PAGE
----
“The materials used definitely have to be able to withstand weather, and to be able to withstand human interaction,” Everett said. “These are on pedestals in walkways throughout the downtown area so, kind of regardless, people are going to touch them, kids are going to climb on them; we do our best to deter that with our design and selection of the pieces, but it does happen. It’s not uncommon during a show for the artist to have to come back out and do repairs.”
If you do come out, the Napa Art Walk’s organizers have found a way for you to interact more with the piece, without actually having to touch it. That’s because they’re now using a smart phone app called Otocast, which allows folks who use it to get an audio tour of the art! If you use the app, it will give you a little background and explanation on the piece direct from the artist, helping you to understand what you’re looking at a little more.
You never know what you’re going to find out until you try the app. You might learn, for instance, that Timeless Joy, the sculpture of a hummingbird that sits near the corner of Main Street and Third Street, is made completely out of old motorcycle parts. Then later find out the idea behind Your cube, sir, the sculpture of a giant stick figure who is holding a red cube upwards, towards the sky.
“I really encourage folks that if they see a piece that seems a little odd to them or that they love, to listen to it on the app because it will enhance their experience 10 times,” Everett said. “And that’s part of the goal of the art walk, to get people to interact with something that they may not have otherwise come across.”
Of course, Everett added, each artist submitted their own statement, and some chose to talk about materials, while others talked about the meaning behind the piece. So each little blurb on every sculpture will be different, just as each and every sculpture is unique.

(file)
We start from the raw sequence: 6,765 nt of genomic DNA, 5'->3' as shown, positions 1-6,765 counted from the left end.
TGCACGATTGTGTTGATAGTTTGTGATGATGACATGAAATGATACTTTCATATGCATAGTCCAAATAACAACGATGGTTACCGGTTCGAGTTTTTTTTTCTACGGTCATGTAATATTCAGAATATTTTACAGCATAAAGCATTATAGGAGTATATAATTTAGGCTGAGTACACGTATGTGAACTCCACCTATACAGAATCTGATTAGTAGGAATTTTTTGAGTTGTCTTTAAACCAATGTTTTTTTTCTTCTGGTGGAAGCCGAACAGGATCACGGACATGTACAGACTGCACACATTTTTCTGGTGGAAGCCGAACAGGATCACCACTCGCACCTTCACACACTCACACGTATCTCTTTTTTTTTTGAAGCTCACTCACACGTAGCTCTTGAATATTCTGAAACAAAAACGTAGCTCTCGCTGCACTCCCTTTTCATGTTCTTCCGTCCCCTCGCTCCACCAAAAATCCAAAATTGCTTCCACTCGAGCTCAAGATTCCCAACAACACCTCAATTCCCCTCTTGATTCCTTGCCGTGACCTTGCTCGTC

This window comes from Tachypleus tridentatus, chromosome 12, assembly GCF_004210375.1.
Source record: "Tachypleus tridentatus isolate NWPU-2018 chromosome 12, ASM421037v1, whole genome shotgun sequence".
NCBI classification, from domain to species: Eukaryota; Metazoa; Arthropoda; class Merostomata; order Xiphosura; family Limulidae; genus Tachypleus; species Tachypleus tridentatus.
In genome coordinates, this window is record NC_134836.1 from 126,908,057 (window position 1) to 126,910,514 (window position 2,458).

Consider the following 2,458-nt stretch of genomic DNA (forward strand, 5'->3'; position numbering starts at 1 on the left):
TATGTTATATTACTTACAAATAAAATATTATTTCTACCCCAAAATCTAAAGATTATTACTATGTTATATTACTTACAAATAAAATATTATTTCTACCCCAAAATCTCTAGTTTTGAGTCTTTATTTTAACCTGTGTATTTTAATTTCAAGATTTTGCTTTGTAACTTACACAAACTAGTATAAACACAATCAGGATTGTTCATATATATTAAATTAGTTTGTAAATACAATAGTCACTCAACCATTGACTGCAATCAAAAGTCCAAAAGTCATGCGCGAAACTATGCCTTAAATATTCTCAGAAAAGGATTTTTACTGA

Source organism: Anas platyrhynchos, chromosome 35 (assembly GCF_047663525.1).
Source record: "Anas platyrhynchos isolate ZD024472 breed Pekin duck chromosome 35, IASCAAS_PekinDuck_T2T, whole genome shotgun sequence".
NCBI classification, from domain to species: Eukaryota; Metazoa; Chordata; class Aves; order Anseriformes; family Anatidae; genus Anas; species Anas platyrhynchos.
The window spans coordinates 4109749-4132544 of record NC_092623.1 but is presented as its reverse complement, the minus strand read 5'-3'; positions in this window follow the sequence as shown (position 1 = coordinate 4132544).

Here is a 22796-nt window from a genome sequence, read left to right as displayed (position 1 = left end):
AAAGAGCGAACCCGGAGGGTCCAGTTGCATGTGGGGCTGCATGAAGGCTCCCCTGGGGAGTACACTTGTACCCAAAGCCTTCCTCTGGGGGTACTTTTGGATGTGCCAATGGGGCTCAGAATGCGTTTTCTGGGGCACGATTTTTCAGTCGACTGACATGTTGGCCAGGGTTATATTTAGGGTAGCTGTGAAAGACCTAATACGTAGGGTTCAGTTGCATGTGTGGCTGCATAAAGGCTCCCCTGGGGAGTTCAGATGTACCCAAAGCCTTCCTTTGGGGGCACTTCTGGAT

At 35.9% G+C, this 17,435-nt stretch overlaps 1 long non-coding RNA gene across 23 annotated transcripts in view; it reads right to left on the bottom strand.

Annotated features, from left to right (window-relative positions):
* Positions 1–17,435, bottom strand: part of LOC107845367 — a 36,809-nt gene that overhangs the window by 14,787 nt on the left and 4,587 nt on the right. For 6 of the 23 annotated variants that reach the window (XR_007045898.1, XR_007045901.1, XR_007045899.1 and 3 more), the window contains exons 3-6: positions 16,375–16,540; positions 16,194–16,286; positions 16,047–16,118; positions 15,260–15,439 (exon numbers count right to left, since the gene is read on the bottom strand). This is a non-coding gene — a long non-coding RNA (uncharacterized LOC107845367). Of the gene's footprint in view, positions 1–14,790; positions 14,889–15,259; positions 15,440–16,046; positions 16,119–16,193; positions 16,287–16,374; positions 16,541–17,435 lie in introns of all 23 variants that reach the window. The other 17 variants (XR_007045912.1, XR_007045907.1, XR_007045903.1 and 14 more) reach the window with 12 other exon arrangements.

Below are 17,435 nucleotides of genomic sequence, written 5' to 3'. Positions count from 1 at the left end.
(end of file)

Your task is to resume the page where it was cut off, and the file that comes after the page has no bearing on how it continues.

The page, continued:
In recent years, the Napa Art Walk has been a collaborative effort between the city of Napa and the Arts Council Napa Valley. That’s highly unlikely to ever change, but in recent years the city government has made more of an effort to take the reins on the program, which should continue to happen in future years.
“I think we’ll always promote, market, and support it, but the goal is to work with all the cities in the counties, to help them get the word out and promote the program,” Everett said. “We would love to see the local communities grow their arts program, which a lot are already doing.”
If that weren’t enough, the Napa Art Walk is also holding its own viewers’ choice contest, and it’s having an Instagram contest as well. The Instagram contest, open to anyone who uses the social media application, offers the chance to win a dinner for two in downtown Napa and a yearlong membership to the Arts Council Napa Valley. In order to participate, upload your own original images of any of the art walk’s sculptures onto Instagram with the hashtag #NapaArtWalk. The winners will be decided in June 2016, so if you want to participate, there are plenty of chances to get out there with your smart phone and start snapping away.
“I would just encourage people to get out, explore and check out the pieces, and let the city know what they like and what they want to see more of by using the app, voting, and exploring the program,” Everett said. “And for anyone who’s a collector, these pieces are actually up for sale as well.”
The Napa Art Walk will be on display for … well, probably for a very long time. But this current installation will be up until June 2017. For more information, such as a map of Napa that tells you precisely where every piece is and explains how to use the Otocast app and participate in the Instagram contest, visit: www.NapaArtWalk.org
Nate Gartrell grew up in Benicia, studied journalism in college, and has written for a handful of media outlets since age 15. He aspires to visit all 30 Major League Baseball stadiums and to hit the trifecta at the horse track.